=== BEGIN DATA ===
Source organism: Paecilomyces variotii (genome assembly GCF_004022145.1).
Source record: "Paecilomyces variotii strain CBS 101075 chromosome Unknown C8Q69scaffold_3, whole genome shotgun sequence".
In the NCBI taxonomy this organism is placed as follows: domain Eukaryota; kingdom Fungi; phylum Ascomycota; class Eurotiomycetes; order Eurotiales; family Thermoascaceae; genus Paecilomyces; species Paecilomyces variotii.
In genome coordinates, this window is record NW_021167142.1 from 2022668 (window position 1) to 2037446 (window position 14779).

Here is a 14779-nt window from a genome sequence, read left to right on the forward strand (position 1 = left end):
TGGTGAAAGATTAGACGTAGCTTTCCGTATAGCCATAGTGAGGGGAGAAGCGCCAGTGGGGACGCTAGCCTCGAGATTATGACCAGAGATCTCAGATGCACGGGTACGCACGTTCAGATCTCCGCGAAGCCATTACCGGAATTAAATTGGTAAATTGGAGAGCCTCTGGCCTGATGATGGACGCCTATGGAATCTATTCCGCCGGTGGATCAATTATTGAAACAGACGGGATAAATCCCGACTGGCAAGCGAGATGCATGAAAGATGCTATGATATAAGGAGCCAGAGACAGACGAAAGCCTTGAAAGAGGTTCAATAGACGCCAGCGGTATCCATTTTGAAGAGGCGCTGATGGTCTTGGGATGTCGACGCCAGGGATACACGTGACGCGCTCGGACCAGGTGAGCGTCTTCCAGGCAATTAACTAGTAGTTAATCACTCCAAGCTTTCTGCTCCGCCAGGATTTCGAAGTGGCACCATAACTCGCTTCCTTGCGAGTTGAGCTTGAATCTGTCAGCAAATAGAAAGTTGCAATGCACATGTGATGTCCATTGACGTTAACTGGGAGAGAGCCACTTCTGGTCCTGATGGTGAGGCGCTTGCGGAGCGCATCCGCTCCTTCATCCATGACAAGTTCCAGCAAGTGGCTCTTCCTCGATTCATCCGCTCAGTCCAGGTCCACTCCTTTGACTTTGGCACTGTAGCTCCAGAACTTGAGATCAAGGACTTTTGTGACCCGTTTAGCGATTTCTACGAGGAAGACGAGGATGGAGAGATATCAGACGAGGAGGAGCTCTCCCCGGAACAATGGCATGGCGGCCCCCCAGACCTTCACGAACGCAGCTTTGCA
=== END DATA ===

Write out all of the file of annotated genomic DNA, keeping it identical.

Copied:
Source organism: Paecilomyces variotii (genome assembly GCF_004022145.1).
Source record: "Paecilomyces variotii strain CBS 101075 chromosome Unknown C8Q69scaffold_3, whole genome shotgun sequence".
In the NCBI taxonomy this organism is placed as follows: domain Eukaryota; kingdom Fungi; phylum Ascomycota; class Eurotiomycetes; order Eurotiales; family Thermoascaceae; genus Paecilomyces; species Paecilomyces variotii.
In genome coordinates, this window is record NW_021167142.1 from 2022668 (window position 1) to 2037446 (window position 14779).

Here is a 14779-nt window from a genome sequence, read left to right on the forward strand (position 1 = left end):
TGGTGAAAGATTAGACGTAGCTTTCCGTATAGCCATAGTGAGGGGAGAAGCGCCAGTGGGGACGCTAGCCTCGAGATTATGACCAGAGATCTCAGATGCACGGGTACGCACGTTCAGATCTCCGCGAAGCCATTACCGGAATTAAATTGGTAAATTGGAGAGCCTCTGGCCTGATGATGGACGCCTATGGAATCTATTCCGCCGGTGGATCAATTATTGAAACAGACGGGATAAATCCCGACTGGCAAGCGAGATGCATGAAAGATGCTATGATATAAGGAGCCAGAGACAGACGAAAGCCTTGAAAGAGGTTCAATAGACGCCAGCGGTATCCATTTTGAAGAGGCGCTGATGGTCTTGGGATGTCGACGCCAGGGATACACGTGACGCGCTCGGACCAGGTGAGCGTCTTCCAGGCAATTAACTAGTAGTTAATCACTCCAAGCTTTCTGCTCCGCCAGGATTTCGAAGTGGCACCATAACTCGCTTCCTTGCGAGTTGAGCTTGAATCTGTCAGCAAATAGAAAGTTGCAATGCACATGTGATGTCCATTGACGTTAACTGGGAGAGAGCCACTTCTGGTCCTGATGGTGAGGCGCTTGCGGAGCGCATCCGCTCCTTCATCCATGACAAGTTCCAGCAAGTGGCTCTTCCTCGATTCATCCGCTCAGTCCAGGTCCACTCCTTTGACTTTGGCACTGTAGCTCCAGAACTTGAGATCAAGGACTTTTGTGACCCGTTTAGCGATTTCTACGAGGAAGACGAGGATGGAGAGATATCAGACGAGGAGGAGCTCTCCCCGGAACAATGGCATGGCGGCCCCCCAGACCTTCACGAACGCAGCTTTGCA